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Unable to hit a fairway since, it seemed, the Mesozoic Era, Mickelson nevertheless used driver off the tee. Okay, maybe he felt his four-wood was no more dependable than his driver. Whatever. It’s what came next that made Mickelson vaudevillian and VandeVeldian. Faced with a choice between sensibility and sensation, he chose to try sensation — but instead was left insensate. Needing only bogey for a tie, he played as if he needed birdie for even the barest chance of triumph. What he got, of course, was double-bogey, and defeat. He tried to dance with the bombshell, as he had tried so often before in his career, before he supposedly got smart — and, as had so often happened before, he was left bereft.
Mickelson could have tried an easy pitch back to the fairway, then used one of his famously acclaimed wedge shots to try to get near enough to make a putt for par. Make the putt, he’s the national champion. Miss it, and he still is in a playoff.
What should have made that safe choice so easy for him is that he had fallen victim to others using it against him not once, but twice. It was in the 1999 U.S. Open that Payne Stewart led Mickelson by one on the final hole. When Stewart missed the fairway, he didn’t try to be a hero. He pitched out to the fairway, hit his short iron to the green, and sank the 20 footer for par and victory as Phil stood on the same green watching.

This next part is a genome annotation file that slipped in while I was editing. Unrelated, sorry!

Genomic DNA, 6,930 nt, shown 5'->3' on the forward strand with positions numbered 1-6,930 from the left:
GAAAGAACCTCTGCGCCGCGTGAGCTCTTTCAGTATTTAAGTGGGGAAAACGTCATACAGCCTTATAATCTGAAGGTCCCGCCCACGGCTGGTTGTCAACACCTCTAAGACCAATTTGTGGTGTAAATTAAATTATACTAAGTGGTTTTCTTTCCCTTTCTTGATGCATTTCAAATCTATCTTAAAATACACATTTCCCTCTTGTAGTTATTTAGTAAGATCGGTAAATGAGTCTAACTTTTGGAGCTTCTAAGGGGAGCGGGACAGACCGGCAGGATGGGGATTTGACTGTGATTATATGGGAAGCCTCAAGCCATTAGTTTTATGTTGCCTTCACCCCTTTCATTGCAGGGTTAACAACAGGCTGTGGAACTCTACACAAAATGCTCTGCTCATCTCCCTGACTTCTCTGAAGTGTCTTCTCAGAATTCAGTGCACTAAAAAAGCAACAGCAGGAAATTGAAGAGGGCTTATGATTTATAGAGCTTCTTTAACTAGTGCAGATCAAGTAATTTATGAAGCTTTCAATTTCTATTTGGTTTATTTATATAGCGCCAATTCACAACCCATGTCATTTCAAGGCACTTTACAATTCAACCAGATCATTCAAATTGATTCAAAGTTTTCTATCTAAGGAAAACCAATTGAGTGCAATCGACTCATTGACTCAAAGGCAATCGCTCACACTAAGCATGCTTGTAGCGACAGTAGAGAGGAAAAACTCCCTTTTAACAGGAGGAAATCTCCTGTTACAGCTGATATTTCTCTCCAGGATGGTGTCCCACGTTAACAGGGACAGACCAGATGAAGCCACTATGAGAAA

At the 2001 PGA, the story was much the same. Competitor David Toms, one stroke up on Mickelson, missed the fairway on the 72nd hole. Rather than going for the green, he laid up. Then came the wedge to 12 feet, and the par putt for victory. Safe. Smart. Effective. Three words that have yet to apply to Mickelson’s whole U.S. Open career.
Anybody can fail to pull off a good swing at the right time. That’s what Monty had done from the fairway. That’s a physical error, but no sin. The cardinal sin is what Phil did by going for broke, what Monty did by bull-rushing his first putt, and to an extent what Furyk did by ignoring his routine. The cardinal sin is to start thinking abnormally. The cardinal sin is brain-lock. And the result is horribly painful even to watch.p>—————— br> Notes : Americans looking for a silver lining from Winged Foot won’t find one. Of the top 30 finishers, only 10 were American. Of those, only two — Sean O’Hair and Aaron Oberholser — are less than 32 years old. br> —————— /p>
Quin Hillyer is executive editor of The American Spectator. He can be reached at email@example.com.
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